“It was still all new,” Gill recalls. “Working with Jimmy and Terry, watching the way they did the work, from stacking vocals, from knowing the parts, from how they would take what you say in a conversation and the next thing you know, it’s a song—it was an amazing experience.”
New Edition and Bobby Brown hit the road together (along with Al B. Sure!) on the Heartbreak Tour in the fall of ‘88 and would remain on the road throughout 1989. MCA pairing the acts was a no-brainer, and it solidified the New Edition family tree as the pinnacle of R&B cool. Your favorite group had grown up—and one of them was a bona fide superstar. Gill hadn’t seen that kind of stardom, and he remembers the whirlwind of it all:
“Back then, you lived in the moment and you were really just having fun. You’re not thinking about tomorrow—we didn’t realize what was happening. It was just great times. There were challenges, it was business—but we were still able to really enjoy it. As you get older, you realize how important that it is. So much stuff was going on with all of us, it can appear like a blur—you can take it for granted. It was incredible and a blessing. Take it in. It was just a fun era.”
That era has been getting a lot of love lately. Last year’s The New Edition Story was a hit for BET and the group was honored with a Lifetime Achievement Award at the BET Awards last summer. New Edition also landed a star on the Hollywood Walk of Fame and The Bobby Brown Story is set to air this fall. But when it came time for New Edition to bask in the glow of pop-culture adulation, the group went silent. There was a promised tour that never happened. No new music has been released—their last single together was 2014’s “This One’s For Me and You,” billed as a Johnny Gill song featuring New Edition. The group didn’t seem to be capitalizing on the N.E. resurgence.
Then in May, Mike Bivins announced via Instagram that tour plans had long been canceled.
“My long drive home yesterday I said God help me release all my disappointment and receive all your steps you take to fix and help those in need of a breakthrough,” Biv wrote. “We all felt like the victim at times in our long career and sometimes , it rears its head at the wrong time and last year was God’s time for us to smell our roses and to do what we do best Entertain. Family business is family business and I know yall need answers on why ish is not going down ( the Big Tour , Part 4,5,6 of more of the movie, or anything else you do to celebrate with your fans).”
“I know yall need answers on why ish is not going down,” he continued in the caption. “I’m on record this morning on behalf of Orchard Park Projects, Boston, Maurice Starr, Candy Girl and all that have participated and worked for this organization. I will do my part and talk and open up communication to get this ish back on track Ralph, Ricky, Ronnie, Bobby, Johnny & Brooke.”
“We know that you’ve come to expect excellence from us,” Ricky Bell posted on his IG shortly thereafter. “Although I’m not able to go into specific details at this very moment, I will say this much: Nobody gets kicked out of N.E. anymore. Those days are long behind us.”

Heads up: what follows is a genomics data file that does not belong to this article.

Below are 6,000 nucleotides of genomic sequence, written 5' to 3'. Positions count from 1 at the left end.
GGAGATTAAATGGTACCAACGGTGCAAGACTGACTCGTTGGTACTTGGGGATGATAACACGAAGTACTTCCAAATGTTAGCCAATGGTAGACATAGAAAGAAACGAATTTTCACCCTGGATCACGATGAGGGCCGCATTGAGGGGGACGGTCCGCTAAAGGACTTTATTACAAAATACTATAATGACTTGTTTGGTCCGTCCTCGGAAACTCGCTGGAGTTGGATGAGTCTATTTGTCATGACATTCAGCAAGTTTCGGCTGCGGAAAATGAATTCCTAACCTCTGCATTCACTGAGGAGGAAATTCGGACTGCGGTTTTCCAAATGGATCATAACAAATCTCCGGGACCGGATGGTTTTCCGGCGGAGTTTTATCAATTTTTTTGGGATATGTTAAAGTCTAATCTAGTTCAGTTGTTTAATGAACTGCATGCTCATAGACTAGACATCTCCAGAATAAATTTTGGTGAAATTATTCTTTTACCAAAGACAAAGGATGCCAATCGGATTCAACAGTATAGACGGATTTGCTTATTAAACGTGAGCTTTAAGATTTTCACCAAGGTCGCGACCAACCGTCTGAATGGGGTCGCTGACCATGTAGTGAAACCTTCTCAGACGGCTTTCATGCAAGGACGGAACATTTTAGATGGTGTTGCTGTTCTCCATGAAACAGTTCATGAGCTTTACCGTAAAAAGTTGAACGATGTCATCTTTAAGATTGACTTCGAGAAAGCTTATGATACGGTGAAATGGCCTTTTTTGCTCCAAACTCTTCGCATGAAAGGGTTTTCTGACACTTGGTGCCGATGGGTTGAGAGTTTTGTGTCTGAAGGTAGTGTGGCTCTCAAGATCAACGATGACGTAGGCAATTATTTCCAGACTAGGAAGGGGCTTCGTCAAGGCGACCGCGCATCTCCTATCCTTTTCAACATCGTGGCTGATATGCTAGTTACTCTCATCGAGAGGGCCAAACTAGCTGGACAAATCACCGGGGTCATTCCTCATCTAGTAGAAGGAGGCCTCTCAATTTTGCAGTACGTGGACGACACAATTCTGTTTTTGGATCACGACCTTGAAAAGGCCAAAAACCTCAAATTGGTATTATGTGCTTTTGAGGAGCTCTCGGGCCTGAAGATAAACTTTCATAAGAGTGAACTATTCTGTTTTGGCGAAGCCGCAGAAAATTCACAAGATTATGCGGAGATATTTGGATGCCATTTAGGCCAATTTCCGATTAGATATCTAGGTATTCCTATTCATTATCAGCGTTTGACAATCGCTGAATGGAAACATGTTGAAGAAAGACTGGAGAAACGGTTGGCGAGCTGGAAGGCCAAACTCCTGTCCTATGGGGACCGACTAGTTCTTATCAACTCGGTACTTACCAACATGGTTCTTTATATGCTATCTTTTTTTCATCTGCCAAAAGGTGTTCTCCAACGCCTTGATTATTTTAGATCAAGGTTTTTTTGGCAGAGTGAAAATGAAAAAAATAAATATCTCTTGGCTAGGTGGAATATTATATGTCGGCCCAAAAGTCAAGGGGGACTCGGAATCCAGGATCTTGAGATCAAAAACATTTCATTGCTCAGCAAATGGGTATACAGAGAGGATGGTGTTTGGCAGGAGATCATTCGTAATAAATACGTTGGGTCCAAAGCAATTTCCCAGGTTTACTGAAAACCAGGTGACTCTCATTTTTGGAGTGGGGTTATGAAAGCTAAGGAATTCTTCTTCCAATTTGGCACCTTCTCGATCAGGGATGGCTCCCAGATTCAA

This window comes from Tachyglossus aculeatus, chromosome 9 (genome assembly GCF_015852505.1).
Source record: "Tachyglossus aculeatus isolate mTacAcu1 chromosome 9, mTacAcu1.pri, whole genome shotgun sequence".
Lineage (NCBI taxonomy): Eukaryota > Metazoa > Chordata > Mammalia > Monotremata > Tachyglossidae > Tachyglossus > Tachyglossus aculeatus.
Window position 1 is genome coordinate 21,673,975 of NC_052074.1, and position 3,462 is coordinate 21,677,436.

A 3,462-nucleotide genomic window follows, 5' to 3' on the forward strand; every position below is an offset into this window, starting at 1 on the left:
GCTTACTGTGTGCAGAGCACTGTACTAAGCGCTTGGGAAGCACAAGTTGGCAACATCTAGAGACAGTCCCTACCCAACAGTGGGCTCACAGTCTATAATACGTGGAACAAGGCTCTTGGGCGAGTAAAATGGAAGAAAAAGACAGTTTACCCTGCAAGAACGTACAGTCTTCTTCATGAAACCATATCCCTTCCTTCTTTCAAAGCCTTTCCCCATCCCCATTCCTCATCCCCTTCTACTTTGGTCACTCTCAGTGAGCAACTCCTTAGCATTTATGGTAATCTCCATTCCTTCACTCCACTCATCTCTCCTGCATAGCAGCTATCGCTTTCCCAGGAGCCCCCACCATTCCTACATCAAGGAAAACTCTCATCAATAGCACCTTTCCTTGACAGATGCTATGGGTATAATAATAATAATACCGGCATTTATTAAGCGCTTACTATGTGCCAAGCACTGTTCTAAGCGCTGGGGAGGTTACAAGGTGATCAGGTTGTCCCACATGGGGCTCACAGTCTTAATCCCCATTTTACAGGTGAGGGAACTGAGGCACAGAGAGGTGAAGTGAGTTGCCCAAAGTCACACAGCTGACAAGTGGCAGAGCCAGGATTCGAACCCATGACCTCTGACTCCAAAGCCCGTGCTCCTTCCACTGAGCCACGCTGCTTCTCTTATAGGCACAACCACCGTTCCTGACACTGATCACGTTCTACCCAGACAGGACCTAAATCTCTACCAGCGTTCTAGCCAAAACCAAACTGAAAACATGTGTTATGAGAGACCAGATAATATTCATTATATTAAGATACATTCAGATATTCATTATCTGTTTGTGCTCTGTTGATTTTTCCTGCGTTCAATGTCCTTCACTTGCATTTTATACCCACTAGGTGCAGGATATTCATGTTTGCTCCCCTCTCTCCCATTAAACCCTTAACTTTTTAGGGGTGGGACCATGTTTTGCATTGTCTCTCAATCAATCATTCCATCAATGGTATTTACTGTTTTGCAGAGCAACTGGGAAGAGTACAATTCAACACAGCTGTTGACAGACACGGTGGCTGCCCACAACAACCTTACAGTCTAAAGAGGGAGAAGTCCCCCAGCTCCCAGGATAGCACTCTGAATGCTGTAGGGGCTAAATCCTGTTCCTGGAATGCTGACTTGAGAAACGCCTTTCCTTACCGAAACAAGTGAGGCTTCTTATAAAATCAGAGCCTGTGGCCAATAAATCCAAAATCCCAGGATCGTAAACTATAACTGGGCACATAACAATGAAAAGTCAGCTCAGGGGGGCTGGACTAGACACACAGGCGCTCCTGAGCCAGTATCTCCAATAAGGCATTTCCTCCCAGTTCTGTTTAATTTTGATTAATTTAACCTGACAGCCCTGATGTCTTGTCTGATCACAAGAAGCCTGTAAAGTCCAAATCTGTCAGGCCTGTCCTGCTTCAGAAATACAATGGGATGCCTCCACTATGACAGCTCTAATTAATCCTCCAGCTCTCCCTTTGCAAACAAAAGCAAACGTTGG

A few weeks later, it was announced that a tour was happening, but it would feature Bell, Biv, DeVoe and Bobby Brown—as a new quartet called RBRM (Ronnie, Bobby, Ricky, Mike). “Since Ralph has his radio show and Johnny’s been touring, a New Edition thing wasn’t able to happen,” Brown told Rolling Stone. “We decided to put a group together and perform for the people.”
Posting on his birthday, Ralph Tresvant seemed to allude to the tensions.
“I have the BEST FANMILY in the entire UNIVERSE!!!!” Tresvant wrote. “This year is the start of Me, Myself and Mines. NOTHING ELSE MATTERS!!!”
There have been unconfirmed reports that this latest rift is born of a copyright issue: Gill and Tresvant have copyrighted the name “New Edition” and shut the other four out. But they won’t share specifics. Gill echoed Bell and Bivins’ sentiments that this is “family business” while also making it clear that public postings didn’t help matters. He criticizes the divisiveness as fueling the bad blood.
“Some get on social media and put their business and your laundry out there,” Gill scoffs. “But…at the end of the day, if that’s what one chooses to do, that’s okay, too. If you’re a true New Edition fan and you want to see this group together again, the last thing you need to do is choose sides. Do that, and the chances of seeing this group get back together is going to be even slimmer to none.”
Heart Break is one of the defining albums in contemporary R&B. That it was born of turmoil and transition isn’t out of character for classics. Rumours wouldn’t exist without the heartache and betrayal that was tearing at Fleetwood Mac. And New Edition’s Heart Break backstory is what fuels the themes behind those tracks. Songs about moving forward (“Boys to Men”), looking back (“Coming Home”), togetherness (“Can You Stand the Rain”) and the thrill of the moment (“N.E. Heartbreak”). The departure of the familiar (Brown) and introduction of the new (Gill)—the friction and uncertainty is what defines New Edition’s greatest album. That it sounds so confident is a testament to Jam and Lewis.
But as for N.E.’s current squabbles? There are still a lot of question marks. Gill sounds resigned to the group’s legacy not going anywhere (“New Edition is always gonna be New Edition”), but less confident about just how realistic it is for anyone to expect this ship to right itself soon.
“We’ve done 35 years of having internal issues. Fighting and agreeing to disagree,” he says. “I often say this to the fans: there’s always constantly a battle. Allow this family to work this out. Just like everyone does in their lives. What is new is that some are bringing it to social media and putting stuff out there. But before social media, all of this stuff was going on.
“It’s a family issue—and that’s where it needs to stay.”